Campbell poses for selfies with Baldwin Honors scholars.
Campbell poses for selfies with Baldwin Honors scholars.

Students connect with 2015 Nobel Prize winner during a day of celebration.

The students are part of a class called the RISE Science Seminar.
The students are part of a class called the RISE Science Seminar.

March 2016 – Remarkably, 2015 Nobel Prize-winning scientist William Campbell wanted to know as much about Drew University students as they did about him.

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Baldwin Honors students share their Drew highlights and future plans.

During an hour-long talk to science honors students on March 3, Campbell, a longtime fellow in Drew’s RISE program, stopped to hear what they had to say—be it about the difference between science and art or their artistic talents. Clearly, he continues to enjoy the interplay between students and mentors, even in the afterglow of his global recognition.

President MaryAnn Baenninger says Campbell represents the best of Drew.
President MaryAnn Baenninger says Campbell represents the best of Drew.

Also, Campbell perhaps was just a bit tired of talking about himself. The students were rapt, however, as he described the arc of his life—from his childhood in Ireland and graduate studies in Wisconsin to his early years of working in the labs at Merck, his paintings and poetry about parasites and his crowning achievement: developing a drug to combat parasitic diseases. He also reflected on the perks of winning the 2015 Nobel Prize in Medicine, including meeting President Obama at the White House and sitting next to a princess at a banquet in Stockholm, Sweden.

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Dean Chris Taylor gets a moment with the scientist.

The humble Nobel Laureate ended the classroom session at Hall of Sciences by saying, “It’s very nice to be here and I wish you all good luck.”

Campbell’s talk was part of a day-long celebration of his prize-winning work and his decades of mentoring and teaching at Drew. For students, professors, administrators and trustees, it was a unique opportunity to hear his story, shake his hand, thank him for his dedication to the University and even take some selfies.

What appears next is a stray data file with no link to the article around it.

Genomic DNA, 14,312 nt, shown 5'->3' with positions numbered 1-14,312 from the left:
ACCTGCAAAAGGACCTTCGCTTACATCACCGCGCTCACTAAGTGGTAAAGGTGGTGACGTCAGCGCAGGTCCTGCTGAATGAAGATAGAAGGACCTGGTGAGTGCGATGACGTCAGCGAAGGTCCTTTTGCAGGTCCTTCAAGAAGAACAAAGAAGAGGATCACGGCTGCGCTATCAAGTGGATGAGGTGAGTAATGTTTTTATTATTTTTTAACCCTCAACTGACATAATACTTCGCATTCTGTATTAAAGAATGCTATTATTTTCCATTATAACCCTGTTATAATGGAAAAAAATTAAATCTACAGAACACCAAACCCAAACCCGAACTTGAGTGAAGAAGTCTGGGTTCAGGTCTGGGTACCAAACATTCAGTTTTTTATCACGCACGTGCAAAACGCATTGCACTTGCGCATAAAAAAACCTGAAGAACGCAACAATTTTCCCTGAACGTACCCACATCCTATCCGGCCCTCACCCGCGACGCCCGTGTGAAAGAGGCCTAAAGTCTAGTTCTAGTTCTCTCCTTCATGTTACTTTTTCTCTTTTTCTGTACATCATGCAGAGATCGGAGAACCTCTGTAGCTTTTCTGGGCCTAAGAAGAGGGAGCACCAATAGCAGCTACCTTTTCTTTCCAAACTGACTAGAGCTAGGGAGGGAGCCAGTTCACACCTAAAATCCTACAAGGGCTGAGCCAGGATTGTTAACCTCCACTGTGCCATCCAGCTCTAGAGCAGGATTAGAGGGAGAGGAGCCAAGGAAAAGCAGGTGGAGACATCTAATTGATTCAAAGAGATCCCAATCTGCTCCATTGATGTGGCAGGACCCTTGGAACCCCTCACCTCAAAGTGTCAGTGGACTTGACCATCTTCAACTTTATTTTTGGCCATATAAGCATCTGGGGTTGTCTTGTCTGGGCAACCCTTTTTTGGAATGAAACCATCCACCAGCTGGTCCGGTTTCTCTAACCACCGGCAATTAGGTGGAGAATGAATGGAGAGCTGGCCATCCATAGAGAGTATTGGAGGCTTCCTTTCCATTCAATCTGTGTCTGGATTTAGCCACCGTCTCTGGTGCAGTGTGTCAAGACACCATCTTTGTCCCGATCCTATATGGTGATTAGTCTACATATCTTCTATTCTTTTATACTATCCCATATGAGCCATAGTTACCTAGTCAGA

Ruby deStevens’ husband, George, founded the RISE program that Campbell signed up for in 1990.
Ruby deStevens’ husband, George, founded the RISE program that Campbell signed up for in 1990.

“It was one of my dreams to meet a Nobel winner,” said Tyler Dorrity C’18, a biochemistry major. Dorrity fulfilled that dream during a lunch at Mead Hall at which Campbell met a group of Baldwin Honors scholars. The students talked about their studies, highlights of their years at Drew—including studying abroad—and future plans. It ended with a round of selfies.

Later, during a broader campus celebration in the 1867 Lounge of the Ehinger Center, Drew President MaryAnn Baenninger read quotes from past students that Campbell had mentored and handed him a framed proclamation from the Board of Trustees, which established March 3 as William Campbell Day. The quotes were part of an outpouring of appreciation that surfaced on social media after Campbell won his Nobel Prize in October. At the time, former students described him as brilliant, eloquent and kind with dry sense of humor.

At the EC, Campbell was greeted by stream of well-wishers, including Board Chairman Dean Criares, other RISE fellows, Dean Chris Taylor, more students and Robert Conley, mayor of Madison, N.J., home of Drew. At times, the scene resembled a receiving line at a wedding, with attendees queuing up to say a few words to the man from Ramelton, Ireland.

That joyous spirit carried over into a later reception in the Founders Room of Mead Hall, where Campbell reconnected with Ruby deStevens, widow of Dr. George deStevens, a key figure in the history of RISE, a unique program that pairs students with retired scientists. DeStevens was RISE’s first director and the person who welcomed Campbell into the fold in 1990, the year he retired from Merck.

Campbell spent the next 20 years mentoring science students in labs and teaching at the College of Liberal Arts and Caspersen School of Graduate Studies. Along the way, he helped shape scores of men and women, including some who went on to become professors, a cancer surgeon, a family doctor and a veterinarian. Indeed, Dr. Campbell’s influence is still tangibly felt, nearly 30 years after he first set foot on campus. And Drewids can’t thank him enough.